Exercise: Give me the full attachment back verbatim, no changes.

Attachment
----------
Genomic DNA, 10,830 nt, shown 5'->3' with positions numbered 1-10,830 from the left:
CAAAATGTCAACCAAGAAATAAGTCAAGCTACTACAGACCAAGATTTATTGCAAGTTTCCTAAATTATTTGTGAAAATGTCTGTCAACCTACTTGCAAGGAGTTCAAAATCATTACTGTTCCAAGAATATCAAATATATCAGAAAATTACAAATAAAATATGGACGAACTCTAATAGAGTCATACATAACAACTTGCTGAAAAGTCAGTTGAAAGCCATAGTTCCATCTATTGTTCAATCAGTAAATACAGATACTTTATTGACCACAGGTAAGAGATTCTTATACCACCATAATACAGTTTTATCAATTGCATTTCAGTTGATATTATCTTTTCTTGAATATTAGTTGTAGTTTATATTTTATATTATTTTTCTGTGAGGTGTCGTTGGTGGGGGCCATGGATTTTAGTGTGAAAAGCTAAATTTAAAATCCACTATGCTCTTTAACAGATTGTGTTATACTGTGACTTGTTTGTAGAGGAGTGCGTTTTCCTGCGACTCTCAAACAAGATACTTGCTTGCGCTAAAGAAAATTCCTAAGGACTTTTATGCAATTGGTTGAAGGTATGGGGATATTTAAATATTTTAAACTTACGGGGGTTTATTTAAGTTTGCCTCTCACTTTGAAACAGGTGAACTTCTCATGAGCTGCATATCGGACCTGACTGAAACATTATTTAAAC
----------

Genomic DNA, 10,830 nt, shown 5'->3' with positions numbered 1-10,830 from the left:
CAAAATGTCAACCAAGAAATAAGTCAAGCTACTACAGACCAAGATTTATTGCAAGTTTCCTAAATTATTTGTGAAAATGTCTGTCAACCTACTTGCAAGGAGTTCAAAATCATTACTGTTCCAAGAATATCAAATATATCAGAAAATTACAAATAAAATATGGACGAACTCTAATAGAGTCATACATAACAACTTGCTGAAAAGTCAGTTGAAAGCCATAGTTCCATCTATTGTTCAATCAGTAAATACAGATACTTTATTGACCACAGGTAAGAGATTCTTATACCACCATAATACAGTTTTATCAATTGCATTTCAGTTGATATTATCTTTTCTTGAATATTAGTTGTAGTTTATATTTTATATTATTTTTCTGTGAGGTGTCGTTGGTGGGGGCCATGGATTTTAGTGTGAAAAGCTAAATTTAAAATCCACTATGCTCTTTAACAGATTGTGTTATACTGTGACTTGTTTGTAGAGGAGTGCGTTTTCCTGCGACTCTCAAACAAGATACTTGCTTGCGCTAAAGAAAATTCCTAAGGACTTTTATGCAATTGGTTGAAGGTATGGGGATATTTAAATATTTTAAACTTACGGGGGTTTATTTAAGTTTGCCTCTCACTTTGAAACAGGTGAACTTCTCATGAGCTGCATATCGGACCTGACTGAAACATTATTTAAAC